1. Massive Stroke: A church member suffered a stroke, which left him partially paralyzed. For three months during his illness and care at a Rehab facility, a 40-person support team stayed with him for a time period each day so his wife could continue working. Members of the team also provided renovations to his home to be compatible with handicapped features. The team has continued keeping this family “under its wing” with home support. One of the workers is not a church member, but an honorary team member and surely on God’s Team.
2. Single Parent Mother: The team worked several days renovating a trailer home for a single parent mother in need of assistance with two teen-age children. That home was unlivable when work started but most livable when work finished.
3. Medically Handicapped: An elderly man was in dire need of help. The team renovated his home, removed debris from his yard, and continued providing support until he passed away. That person was not a member of our church but his family was so impressed with the assistance he received, they requested team members be pallbearers at his funeral, which was graciously obliged.
4. Sister Church: Five years ago a former Associate Pastor of PUMC moved to another church as Senior Pastor. Her church later did some renovations and asked the team to assist, which was done, saving the church considerable money.
5. Church Renovation: Six years ago PUMC began an extensive building renovation program and since money was a factor, the team completed demolition and renovation work saving the church thousands of dollars.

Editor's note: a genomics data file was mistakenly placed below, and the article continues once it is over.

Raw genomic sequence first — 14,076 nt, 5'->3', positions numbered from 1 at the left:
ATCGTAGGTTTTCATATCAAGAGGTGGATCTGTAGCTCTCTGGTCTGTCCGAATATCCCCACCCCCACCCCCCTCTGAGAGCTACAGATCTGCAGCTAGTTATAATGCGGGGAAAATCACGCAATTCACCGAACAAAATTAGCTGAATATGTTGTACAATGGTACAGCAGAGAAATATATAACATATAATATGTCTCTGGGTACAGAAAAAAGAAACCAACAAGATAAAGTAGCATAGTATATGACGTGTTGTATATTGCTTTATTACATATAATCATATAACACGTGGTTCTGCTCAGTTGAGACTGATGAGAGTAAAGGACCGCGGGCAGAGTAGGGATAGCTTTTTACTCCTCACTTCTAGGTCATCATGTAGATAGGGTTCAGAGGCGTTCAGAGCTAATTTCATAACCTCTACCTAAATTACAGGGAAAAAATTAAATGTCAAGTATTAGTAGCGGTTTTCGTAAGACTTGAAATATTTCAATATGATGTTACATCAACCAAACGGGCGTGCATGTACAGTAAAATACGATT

6. Net-Working – From January thru March 2013, the team worked with a UMC Mission Group in Haiti by meeting personnel arriving at the Miami, FL International Airport (15 trips) with suitcases (54) filled with shoulder satchels (1916) made by Haitian workers, stored that material at PUMC until June when the satchels were taken to Tampa, FL for gifts to personnel attending the International UMC Conference.
7. Red Cross Agreement - PUMC & The American Red Cross entered into an agreement in 2005, still in effect, whereby the church releases Fellowship Hall to the Red Cross as an after storm shelter. Two weeks after the signing, over 3000 Hurricane Katrina survivors used the facility. Then two months later, The Hall was used again for Hurricane Wilma’s aftermath.
Safety First: This has always been a factor with the teams. Of the hundreds of trips made and thousands of hours worked only one minor reportable accident occurred. Also work has only been terminated for a portion of one day due to weather. While luck may have been involved, the team maintains, “His eye was on the sparrow but we know He was watching us!”
Summary: What’s the worth of all the above? Smaller jobs, – tens of dollars, medium jobs, – hundreds of dollars, large jobs, – thousands of dollars, --- but everyday little jobs, --- priceless!
Ending: So why does this story begin with the claim of a blessing for the helper, not the helped? Because after the work, team members felt blest seeing smiles, appreciation, and love expressed on faces helped. This Team will never go away!
Up October 29…
Ruth Mageria, Executive Director of CROS Ministries
The disciple shares how she has learned that the Lord’s harvest is plentiful, how she is grateful that God has called her to be his hands and feet in mission with Him, and that to be in mission with God is as simple as looking at what God is doing around you and joining in.